San Francisco Federal Reserve President Janet Yellen said late Thursday that central banks need to deal with bubbles in asset prices before they get too big, although monetary policy may not be the best tool for the job.Boston Fed President Rosengren seems to agree:
Letting them go unchecked "can lead to grave consequences," she said in prepared remarks for a conference held in honor of economist Hyman Minsky in New York.
"Episodes of exuberance, like the ones that led to our bond and house-price bubbles, can be time bombs that cause catastrophic damage to the economy when they explode," said Yellen, a voting member this year of the Federal Open Market Committee. ...
"I would not advocate making it a regular practice to use monetary policy to lean against asset-price bubbles," she said. "However, recent experience has made me more open to action."
[Rosengren] also says the “starting point” for a systemic regulator would be to monitor rapid appreciation of asset classes, financial institutions or financial markets. The first task would be developing “a plausible fundamentals-based explanation of the rapid rise in prices.”It's good to see that members of the Federal Reserve are beginning to change their mind on this. They could have acted to prevent our current economic troubles seven years ago or so, but they chose not to and many Americans are now feeling the pain caused by the Fed's inaction.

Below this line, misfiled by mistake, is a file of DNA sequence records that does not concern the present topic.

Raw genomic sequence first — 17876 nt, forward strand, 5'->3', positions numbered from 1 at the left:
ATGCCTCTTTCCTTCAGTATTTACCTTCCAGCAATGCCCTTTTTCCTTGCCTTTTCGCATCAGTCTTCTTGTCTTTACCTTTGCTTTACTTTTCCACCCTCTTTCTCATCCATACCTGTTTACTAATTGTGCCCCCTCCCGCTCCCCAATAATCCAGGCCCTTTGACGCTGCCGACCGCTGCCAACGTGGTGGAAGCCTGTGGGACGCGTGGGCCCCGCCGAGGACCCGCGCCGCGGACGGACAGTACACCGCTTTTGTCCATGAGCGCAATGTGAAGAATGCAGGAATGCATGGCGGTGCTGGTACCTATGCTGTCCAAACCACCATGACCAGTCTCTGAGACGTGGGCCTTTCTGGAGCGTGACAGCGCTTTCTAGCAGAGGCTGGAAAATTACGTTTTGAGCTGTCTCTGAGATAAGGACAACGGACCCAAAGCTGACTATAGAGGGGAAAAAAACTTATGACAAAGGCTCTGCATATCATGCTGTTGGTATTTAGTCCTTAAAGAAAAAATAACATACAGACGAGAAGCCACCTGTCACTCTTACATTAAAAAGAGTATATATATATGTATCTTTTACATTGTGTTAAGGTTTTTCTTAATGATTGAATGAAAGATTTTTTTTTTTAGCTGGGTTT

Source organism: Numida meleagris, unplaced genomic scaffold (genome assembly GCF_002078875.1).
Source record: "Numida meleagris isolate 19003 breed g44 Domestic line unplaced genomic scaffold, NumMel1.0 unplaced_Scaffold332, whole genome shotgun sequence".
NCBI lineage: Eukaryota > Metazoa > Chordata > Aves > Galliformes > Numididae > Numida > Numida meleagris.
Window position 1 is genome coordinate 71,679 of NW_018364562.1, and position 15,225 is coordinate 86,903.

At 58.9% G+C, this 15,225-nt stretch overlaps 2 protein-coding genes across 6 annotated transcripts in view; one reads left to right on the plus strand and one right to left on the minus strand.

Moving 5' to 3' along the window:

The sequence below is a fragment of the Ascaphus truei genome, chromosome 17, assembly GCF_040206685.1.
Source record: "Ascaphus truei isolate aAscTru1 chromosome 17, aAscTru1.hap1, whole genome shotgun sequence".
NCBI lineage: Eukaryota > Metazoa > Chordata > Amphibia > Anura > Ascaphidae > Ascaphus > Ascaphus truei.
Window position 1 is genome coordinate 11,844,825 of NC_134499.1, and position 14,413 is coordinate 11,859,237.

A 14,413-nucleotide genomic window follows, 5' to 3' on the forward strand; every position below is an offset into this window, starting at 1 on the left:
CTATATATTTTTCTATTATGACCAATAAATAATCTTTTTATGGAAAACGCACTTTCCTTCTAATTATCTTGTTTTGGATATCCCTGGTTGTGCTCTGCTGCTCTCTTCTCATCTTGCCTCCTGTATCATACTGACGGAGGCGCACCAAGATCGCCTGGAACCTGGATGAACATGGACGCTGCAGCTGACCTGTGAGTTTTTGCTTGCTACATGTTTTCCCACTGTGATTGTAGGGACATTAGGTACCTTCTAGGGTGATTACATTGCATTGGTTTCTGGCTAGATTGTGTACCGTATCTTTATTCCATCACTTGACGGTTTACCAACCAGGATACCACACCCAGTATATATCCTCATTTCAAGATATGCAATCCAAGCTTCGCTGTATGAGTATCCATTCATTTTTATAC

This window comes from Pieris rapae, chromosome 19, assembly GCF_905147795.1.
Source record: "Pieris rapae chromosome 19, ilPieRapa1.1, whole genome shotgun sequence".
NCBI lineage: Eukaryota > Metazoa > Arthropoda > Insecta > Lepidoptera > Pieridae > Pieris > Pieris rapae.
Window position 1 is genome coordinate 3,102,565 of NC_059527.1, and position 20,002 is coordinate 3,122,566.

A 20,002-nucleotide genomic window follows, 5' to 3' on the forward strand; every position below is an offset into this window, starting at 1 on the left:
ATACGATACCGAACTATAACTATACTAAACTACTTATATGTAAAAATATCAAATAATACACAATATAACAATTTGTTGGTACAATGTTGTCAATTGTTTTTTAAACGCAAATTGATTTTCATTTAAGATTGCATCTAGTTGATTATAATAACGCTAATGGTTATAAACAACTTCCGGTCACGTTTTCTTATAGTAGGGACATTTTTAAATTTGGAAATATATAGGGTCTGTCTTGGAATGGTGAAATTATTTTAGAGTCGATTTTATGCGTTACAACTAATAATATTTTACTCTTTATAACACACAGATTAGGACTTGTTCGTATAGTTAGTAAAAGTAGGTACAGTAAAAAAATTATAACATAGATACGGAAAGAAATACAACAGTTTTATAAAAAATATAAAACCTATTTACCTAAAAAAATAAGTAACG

Translation: Spot the bubbles and decide whether to do something about them. In the past, almost every government agency has struggled to deal with the what-to-do-next question. Would a systemic regulator have more success? Mr. Rosengren thinks so.